Scotsh-Archrs-art - 6/3/12
"Scottish Archers? Really?" by Lord Mungo Napier.
This article was submitted to me by the author for inclusion in this set of files, called Stefan's Florilegium.
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Mark S. Harris...AKA:..Stefan li Rous
stefan at florilegium.org
SCOTTISH ARCHERS? REALLY?
A presentation by
Lord Mungo Napier, Archer of Mallard Lodge
ATLANTIA UNIVERSITY, SESSION 74
RICHMOND VIRGINIA, 7 FEBRUARY 2009
THE HIGHLANDS AND THE LOWLANDS
To understand the medieval history of Scotland, one must first be aware of the differences between the Highlands and the Lowlands. The Highlands are those areas shown in dark on the map at right. The Lowlands are the lighter areas. The demarcation line is the Highland Fault, a geological formation. In reality, this lineis purely artificial, and the differences were largely cultural.
The Lowland culture was very similar to that of England, Anglo-Norman and high feudal. Many of the great Lowland families were descended from Norman knights who had settled in Scotland both before and after William the Conquerer's brief foray north in 1071. These included such families as the Bruces, the Comyns and the St. Clairs (later Sinclairs). Some Anglo-Norman families still had feudal holdings in English France, and so owed fealty to both English and Scottish kings, which made for some interesting politics.
Most of the Scottish-descended Lowland lords had adopted Anglo-Norman lifestyles. Their common language was Scots, a dialect of English. Highland culture was partly feudal, but was overlain by the clan system with all its complicated obligations based on kinship ties. Clan loyalties usually took precedence over feudal ones. Most Highlanders spoke a Gaelic dialect, though many lords also spoke Scots and or French, especially at court. The lords also dressed in the English fashion while at court, usually reverting to Highland garb while on their own lands. In many ways, the Highland culture was materially and militarily far behind that of the Lowlands or England for the commoners, except in the few large towns.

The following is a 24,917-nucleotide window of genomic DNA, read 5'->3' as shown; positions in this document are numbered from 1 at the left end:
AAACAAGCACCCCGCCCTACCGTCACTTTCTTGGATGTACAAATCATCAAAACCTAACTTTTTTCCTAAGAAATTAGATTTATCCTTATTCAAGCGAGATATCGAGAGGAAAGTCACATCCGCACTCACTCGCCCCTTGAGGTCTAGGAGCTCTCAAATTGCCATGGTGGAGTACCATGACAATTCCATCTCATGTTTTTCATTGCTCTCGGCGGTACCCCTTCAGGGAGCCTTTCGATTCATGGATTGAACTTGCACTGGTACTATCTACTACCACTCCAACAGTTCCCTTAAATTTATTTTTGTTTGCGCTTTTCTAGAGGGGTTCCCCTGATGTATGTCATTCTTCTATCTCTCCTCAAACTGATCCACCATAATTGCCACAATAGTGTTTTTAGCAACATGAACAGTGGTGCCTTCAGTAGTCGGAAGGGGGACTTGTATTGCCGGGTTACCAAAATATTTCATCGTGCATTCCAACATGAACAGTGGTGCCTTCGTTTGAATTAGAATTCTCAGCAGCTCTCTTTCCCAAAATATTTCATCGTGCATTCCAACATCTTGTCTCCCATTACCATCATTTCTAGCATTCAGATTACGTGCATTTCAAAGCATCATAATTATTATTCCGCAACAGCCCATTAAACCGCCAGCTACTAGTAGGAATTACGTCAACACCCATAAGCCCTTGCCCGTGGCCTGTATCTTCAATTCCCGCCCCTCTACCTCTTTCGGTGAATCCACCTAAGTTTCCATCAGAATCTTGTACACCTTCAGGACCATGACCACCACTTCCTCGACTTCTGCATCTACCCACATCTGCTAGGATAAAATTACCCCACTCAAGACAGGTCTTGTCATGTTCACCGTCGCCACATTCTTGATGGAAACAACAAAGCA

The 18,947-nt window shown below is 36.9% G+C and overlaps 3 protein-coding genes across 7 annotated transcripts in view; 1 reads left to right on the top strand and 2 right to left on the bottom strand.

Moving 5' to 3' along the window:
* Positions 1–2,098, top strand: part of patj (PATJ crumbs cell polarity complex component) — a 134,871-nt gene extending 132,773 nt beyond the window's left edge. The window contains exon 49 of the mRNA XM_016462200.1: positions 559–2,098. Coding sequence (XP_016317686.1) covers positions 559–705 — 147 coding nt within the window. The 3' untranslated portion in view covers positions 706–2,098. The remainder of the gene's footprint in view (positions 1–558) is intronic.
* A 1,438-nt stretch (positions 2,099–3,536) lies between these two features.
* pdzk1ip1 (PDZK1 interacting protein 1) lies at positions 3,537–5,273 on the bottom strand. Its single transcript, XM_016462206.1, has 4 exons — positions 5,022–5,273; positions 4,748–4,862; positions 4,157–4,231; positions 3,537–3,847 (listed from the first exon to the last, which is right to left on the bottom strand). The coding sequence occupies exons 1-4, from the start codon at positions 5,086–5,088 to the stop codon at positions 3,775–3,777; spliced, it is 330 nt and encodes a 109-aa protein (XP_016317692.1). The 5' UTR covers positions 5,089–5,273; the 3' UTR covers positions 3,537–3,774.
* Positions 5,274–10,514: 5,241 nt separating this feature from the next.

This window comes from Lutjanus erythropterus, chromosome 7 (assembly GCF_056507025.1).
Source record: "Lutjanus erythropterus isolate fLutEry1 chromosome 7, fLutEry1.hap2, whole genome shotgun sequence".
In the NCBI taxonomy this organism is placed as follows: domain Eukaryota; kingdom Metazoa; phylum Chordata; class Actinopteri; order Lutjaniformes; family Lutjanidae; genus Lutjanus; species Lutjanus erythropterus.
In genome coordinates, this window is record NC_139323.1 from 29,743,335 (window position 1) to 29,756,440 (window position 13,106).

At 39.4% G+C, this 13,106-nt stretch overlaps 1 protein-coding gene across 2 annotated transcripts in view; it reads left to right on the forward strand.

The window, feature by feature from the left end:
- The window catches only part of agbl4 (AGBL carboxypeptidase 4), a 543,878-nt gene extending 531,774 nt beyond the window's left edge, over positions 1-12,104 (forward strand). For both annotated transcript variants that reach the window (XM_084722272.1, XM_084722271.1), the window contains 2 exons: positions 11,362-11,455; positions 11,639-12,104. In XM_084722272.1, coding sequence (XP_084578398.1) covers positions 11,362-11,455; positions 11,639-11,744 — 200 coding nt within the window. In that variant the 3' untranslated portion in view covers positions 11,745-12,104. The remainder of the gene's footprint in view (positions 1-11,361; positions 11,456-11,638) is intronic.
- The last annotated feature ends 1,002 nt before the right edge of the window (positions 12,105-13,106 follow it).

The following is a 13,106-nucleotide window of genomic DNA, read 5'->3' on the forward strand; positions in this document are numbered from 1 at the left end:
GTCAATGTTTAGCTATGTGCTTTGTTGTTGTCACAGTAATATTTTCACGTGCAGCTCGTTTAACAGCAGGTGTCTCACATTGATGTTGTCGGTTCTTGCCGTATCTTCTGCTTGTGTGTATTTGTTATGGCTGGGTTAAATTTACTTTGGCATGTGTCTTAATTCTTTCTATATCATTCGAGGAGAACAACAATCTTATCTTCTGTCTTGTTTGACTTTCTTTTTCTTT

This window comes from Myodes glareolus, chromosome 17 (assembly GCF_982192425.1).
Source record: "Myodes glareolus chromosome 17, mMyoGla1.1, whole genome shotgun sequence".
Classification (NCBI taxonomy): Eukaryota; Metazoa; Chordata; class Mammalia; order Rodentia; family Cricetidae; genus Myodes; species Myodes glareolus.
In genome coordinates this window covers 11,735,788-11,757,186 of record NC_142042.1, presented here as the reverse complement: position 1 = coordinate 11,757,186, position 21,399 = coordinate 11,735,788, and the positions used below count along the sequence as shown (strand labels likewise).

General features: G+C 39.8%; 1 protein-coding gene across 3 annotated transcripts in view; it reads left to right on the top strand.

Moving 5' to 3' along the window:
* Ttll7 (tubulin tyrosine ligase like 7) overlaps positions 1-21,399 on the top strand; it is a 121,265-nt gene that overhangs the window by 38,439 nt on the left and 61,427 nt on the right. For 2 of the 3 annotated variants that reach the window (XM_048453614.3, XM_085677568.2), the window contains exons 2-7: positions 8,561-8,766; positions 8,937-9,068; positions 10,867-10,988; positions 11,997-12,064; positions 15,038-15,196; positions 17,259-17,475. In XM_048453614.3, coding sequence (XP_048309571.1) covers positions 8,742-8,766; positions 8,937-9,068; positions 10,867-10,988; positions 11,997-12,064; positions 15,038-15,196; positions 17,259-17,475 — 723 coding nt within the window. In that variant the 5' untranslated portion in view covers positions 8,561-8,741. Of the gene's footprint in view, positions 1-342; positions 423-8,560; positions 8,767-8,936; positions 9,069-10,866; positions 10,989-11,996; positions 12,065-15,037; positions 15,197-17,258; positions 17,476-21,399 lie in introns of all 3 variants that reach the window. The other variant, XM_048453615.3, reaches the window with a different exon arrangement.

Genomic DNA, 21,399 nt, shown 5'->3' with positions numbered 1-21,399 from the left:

The Highland Fault is a purely arbitrary distinction. Some lords controlled territory that crossed the boundary, such as the Napiers who held both Highland and Lowland areas northwest of Glasgow, or the Sinclairs who held both the lands around Roslyn in the Lowlands, and the Highland Earldom of Caithness in the far north.
ARCHERS IN THE FIRST WAR OF INDEPENDENCE
The earliest period for which good documentation on Scottish archery is available is the First Scottish War of Independence. This was the time of Sir William Wallace and King Robert the Bruce, roughly 1296 to 1329
Information on archers from this era is very sparse, though Scottish archers figured prominently in the Battle of Falkirk (1298) and again at the Battle of Roslyn (1303). Some of the best information comes from gravestones, and interpretations could be found at the former web site of the Scottish reenactment group Gaddgedlar. In 2000 this group sponsored a reenactment of the 1314 Battle of Bannockburn, and published an excellent guide to clothing and equipment.